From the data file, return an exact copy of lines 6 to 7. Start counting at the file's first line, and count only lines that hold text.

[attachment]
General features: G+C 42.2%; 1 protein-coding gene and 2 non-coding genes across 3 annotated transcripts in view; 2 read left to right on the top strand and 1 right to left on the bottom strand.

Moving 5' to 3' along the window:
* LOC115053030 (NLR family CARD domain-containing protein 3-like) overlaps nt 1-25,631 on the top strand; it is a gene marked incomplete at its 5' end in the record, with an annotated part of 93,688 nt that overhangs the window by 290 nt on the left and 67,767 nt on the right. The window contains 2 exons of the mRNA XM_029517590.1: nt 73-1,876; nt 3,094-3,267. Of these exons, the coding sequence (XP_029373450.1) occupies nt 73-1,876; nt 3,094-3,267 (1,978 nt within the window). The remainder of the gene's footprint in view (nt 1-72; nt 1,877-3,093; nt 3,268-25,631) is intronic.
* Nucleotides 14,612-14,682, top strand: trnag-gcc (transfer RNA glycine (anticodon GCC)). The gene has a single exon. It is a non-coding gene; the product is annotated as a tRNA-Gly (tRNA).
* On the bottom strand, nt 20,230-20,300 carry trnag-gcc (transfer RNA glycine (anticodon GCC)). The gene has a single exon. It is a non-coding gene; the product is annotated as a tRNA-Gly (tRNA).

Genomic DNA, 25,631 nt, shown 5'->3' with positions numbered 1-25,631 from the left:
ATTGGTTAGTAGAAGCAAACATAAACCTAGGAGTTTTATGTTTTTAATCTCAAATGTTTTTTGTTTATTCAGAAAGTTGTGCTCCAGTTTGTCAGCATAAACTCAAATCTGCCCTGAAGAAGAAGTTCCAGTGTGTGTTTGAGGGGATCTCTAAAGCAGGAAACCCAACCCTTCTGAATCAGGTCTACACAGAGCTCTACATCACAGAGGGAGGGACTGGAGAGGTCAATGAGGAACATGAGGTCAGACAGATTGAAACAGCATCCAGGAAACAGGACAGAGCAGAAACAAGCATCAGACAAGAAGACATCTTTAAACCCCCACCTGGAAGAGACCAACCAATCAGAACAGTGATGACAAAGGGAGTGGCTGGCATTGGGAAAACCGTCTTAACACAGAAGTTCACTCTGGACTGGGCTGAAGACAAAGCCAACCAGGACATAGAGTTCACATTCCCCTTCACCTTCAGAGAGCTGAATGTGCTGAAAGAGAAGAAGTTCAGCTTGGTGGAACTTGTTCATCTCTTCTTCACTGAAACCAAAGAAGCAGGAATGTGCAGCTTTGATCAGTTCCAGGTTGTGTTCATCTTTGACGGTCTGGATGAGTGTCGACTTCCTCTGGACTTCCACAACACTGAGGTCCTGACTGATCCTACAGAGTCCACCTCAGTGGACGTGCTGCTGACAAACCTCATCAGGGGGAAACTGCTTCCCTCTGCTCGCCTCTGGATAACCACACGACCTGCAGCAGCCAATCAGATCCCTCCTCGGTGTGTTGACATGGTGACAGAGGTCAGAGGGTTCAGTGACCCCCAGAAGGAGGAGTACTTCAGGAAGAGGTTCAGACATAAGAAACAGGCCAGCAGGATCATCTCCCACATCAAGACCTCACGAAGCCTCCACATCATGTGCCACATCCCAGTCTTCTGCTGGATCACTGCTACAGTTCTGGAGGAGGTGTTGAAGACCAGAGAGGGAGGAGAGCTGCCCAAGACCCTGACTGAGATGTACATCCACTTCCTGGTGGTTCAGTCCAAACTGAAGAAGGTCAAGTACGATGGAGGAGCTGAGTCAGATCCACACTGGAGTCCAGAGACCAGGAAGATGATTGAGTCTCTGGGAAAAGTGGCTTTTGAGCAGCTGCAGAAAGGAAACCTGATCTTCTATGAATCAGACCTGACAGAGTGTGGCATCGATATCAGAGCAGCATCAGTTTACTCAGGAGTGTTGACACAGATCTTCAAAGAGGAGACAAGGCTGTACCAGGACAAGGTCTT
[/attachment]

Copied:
Genomic DNA, 25,631 nt, shown 5'->3' with positions numbered 1-25,631 from the left:
ATTGGTTAGTAGAAGCAAACATAAACCTAGGAGTTTTATGTTTTTAATCTCAAATGTTTTTTGTTTATTCAGAAAGTTGTGCTCCAGTTTGTCAGCATAAACTCAAATCTGCCCTGAAGAAGAAGTTCCAGTGTGTGTTTGAGGGGATCTCTAAAGCAGGAAACCCAACCCTTCTGAATCAGGTCTACACAGAGCTCTACATCACAGAGGGAGGGACTGGAGAGGTCAATGAGGAACATGAGGTCAGACAGATTGAAACAGCATCCAGGAAACAGGACAGAGCAGAAACAAGCATCAGACAAGAAGACATCTTTAAACCCCCACCTGGAAGAGACCAACCAATCAGAACAGTGATGACAAAGGGAGTGGCTGGCATTGGGAAAACCGTCTTAACACAGAAGTTCACTCTGGACTGGGCTGAAGACAAAGCCAACCAGGACATAGAGTTCACATTCCCCTTCACCTTCAGAGAGCTGAATGTGCTGAAAGAGAAGAAGTTCAGCTTGGTGGAACTTGTTCATCTCTTCTTCACTGAAACCAAAGAAGCAGGAATGTGCAGCTTTGATCAGTTCCAGGTTGTGTTCATCTTTGACGGTCTGGATGAGTGTCGACTTCCTCTGGACTTCCACAACACTGAGGTCCTGACTGATCCTACAGAGTCCACCTCAGTGGACGTGCTGCTGACAAACCTCATCAGGGGGAAACTGCTTCCCTCTGCTCGCCTCTGGATAACCACACGACCTGCAGCAGCCAATCAGATCCCTCCTCGGTGTGTTGACATGGTGACAGAGGTCAGAGGGTTCAGTGACCCCCAGAAGGAGGAGTACTTCAGGAAGAGGTTCAGACATAAGAAACAGGCCAGCAGGATCATCTCCCACATCAAGACCTCACGAAGCCTCCACATCATGTGCCACATCCCAGTCTTCTGCTGGATCACTGCTACAGTTCTGGAGGAGGTGTTGAAGACCAGAGAGGGAGGAGAGCTGCCCAAGACCCTGACTGAGATGTACATCCACTTCCTGGTGGTTCAGTCCAAACTGAAGAAGGTCAAGTACGATGGAGGAGCTGAGTCAGATCCACACTGGAGTCCAGAGACCAGGAAGATGATTGAGTCTCTGGGAAAAGTGGCTTTTGAGCAGCTGCAGAAAGGAAACCTGATCTTCTATGAATCAGACCTGACAGAGTGTGGCATCGATATCAGAGCAGCATCAGTTTACTCAGGAGTGTTGACACAGATCTTCAAAGAGGAGACAAGGCTGTACCAGGACAAGGTCTT